Three kilometres from home is not a big distance. And when you have lived in the same house for over 30 years, you would expect to know all of those three kilometres intimately, in whatever direction that you choose to take from your front door. And you would be wrong. If lockdown has any silver lining it is that our enforced retreat into the home area opens up the possibility of discovery.
When I look at an OS map of my home area, I am familiar with what lies due south (and to a certain extent north) of me - but not so much to the west and certainly hardly anything to the north-east. I have walked thousands of miles from home, quite literally, but for some reason my inner-compass has taken me away from the north-east. Today I went in search of this 'empty quarter'.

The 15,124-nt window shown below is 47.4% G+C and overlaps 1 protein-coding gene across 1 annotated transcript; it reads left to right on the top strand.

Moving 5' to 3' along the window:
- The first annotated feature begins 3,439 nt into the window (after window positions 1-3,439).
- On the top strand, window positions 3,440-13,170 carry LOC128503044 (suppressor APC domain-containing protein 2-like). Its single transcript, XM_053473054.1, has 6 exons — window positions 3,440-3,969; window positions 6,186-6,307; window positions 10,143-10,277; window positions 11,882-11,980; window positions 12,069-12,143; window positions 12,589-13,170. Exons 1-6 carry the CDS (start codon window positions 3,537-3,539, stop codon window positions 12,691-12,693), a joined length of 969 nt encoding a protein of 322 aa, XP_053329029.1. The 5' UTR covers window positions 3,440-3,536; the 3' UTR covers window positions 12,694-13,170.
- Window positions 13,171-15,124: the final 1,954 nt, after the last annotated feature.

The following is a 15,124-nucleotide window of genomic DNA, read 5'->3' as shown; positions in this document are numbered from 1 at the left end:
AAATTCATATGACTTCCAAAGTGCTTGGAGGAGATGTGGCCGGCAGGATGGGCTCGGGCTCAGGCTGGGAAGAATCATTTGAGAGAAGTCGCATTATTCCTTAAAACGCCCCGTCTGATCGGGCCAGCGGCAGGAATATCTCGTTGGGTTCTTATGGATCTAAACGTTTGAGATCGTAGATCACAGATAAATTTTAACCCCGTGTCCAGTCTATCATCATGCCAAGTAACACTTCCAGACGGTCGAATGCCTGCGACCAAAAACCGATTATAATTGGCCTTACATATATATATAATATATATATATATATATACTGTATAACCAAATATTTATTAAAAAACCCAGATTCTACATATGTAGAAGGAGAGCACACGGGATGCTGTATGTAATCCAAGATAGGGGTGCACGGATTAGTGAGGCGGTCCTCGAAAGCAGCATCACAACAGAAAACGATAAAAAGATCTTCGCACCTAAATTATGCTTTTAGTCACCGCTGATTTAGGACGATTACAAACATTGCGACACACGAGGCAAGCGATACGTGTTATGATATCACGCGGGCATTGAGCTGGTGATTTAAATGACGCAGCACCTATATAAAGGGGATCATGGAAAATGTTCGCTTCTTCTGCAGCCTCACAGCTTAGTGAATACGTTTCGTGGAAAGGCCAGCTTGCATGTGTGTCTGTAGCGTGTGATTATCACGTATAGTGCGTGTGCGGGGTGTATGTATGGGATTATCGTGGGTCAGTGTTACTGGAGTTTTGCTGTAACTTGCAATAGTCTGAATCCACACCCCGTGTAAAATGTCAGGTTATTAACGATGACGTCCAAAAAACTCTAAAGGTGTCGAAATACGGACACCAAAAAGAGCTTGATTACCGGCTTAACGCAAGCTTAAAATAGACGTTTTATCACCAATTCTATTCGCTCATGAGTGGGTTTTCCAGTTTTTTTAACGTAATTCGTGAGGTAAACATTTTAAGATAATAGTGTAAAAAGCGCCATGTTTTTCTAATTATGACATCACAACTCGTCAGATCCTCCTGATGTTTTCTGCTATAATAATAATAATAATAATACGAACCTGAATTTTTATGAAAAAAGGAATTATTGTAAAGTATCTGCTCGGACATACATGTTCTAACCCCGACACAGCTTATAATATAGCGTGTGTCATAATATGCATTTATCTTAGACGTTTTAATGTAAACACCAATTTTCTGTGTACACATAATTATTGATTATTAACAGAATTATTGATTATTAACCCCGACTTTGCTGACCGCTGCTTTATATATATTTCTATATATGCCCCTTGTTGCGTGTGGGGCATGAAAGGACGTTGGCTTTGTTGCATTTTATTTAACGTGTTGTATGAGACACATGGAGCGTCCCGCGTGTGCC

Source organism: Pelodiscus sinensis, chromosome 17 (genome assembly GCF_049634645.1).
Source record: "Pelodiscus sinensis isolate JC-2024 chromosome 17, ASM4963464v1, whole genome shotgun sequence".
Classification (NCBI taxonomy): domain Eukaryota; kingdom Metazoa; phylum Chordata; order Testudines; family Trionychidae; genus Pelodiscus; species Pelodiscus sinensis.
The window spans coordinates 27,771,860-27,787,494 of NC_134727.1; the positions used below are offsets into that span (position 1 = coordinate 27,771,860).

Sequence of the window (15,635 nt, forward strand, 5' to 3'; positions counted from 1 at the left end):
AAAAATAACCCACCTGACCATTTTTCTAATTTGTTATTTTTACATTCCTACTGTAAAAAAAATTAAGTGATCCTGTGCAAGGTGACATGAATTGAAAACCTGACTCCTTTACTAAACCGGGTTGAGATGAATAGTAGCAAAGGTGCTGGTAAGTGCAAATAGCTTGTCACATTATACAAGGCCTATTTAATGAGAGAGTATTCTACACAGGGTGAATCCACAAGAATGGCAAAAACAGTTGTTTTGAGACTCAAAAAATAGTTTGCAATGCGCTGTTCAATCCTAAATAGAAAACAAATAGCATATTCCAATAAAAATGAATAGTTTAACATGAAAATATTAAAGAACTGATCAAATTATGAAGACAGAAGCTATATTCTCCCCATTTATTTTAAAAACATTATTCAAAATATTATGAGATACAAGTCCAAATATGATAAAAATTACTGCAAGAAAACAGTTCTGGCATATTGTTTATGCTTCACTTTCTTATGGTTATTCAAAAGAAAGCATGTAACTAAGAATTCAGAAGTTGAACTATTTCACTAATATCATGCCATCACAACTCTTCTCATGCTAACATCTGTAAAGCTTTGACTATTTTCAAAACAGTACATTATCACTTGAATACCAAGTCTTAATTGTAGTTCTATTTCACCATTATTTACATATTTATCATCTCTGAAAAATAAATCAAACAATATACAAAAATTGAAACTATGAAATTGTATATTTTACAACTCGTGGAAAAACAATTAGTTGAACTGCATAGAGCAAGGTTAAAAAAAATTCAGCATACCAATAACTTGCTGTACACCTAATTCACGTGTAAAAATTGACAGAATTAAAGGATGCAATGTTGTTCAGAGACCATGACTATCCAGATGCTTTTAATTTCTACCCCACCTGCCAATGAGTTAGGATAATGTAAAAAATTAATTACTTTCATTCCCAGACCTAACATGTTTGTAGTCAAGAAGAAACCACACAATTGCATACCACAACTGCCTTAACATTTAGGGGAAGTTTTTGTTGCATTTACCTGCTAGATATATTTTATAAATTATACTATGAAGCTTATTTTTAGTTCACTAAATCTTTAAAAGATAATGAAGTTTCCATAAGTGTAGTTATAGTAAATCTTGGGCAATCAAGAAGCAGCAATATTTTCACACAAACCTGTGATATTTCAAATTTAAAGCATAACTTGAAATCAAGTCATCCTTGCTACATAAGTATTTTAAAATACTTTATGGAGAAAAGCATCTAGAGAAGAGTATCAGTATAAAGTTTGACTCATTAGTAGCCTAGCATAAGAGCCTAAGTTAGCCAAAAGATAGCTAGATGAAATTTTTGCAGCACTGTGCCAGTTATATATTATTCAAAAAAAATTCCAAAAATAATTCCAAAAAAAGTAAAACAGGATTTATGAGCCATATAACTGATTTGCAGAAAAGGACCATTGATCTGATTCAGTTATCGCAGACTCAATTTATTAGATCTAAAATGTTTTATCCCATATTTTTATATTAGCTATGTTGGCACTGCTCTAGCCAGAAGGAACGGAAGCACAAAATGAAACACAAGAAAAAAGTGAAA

I started with a visit to Priest Hill (north-west and 15+ Greenfinch), then Banstead Downs (north and 40+ Redwing), then veered of into the mysterious north-east. Here I hit the edge of my 3km square, hard up against the perimeter fence of the Banstead prisons (ex-asylums). To the south of these is a large area of paddocks and small holdings, crossed by footpaths and little birded. I cannot claim to any great ornithological victory there this afternoon (save for 100+ Redwings), but I felt as if I had stumbled across a hidden gem. I can clearly see that this area has potential. A footpath then travels south-east across Hengest Farm (new ground for me) to join up with the more familiar Park Downs, and then onto Canons Farm. I ended up with a flock of 57 Fieldfare and a Barn Owl at the latter site. My search for Firecrests and Woodcocks this afternoon may have failed, but I ended the day full of hope.
To have been birding, non-stop, for 47 years, and yet be energised and excited by a few fields, hedgerows and copses on my doorstep, is worth celebrating. And all because the wider world is out-of-bounds. Sometimes you need to be forced into seeing what really is of value in our shallow world.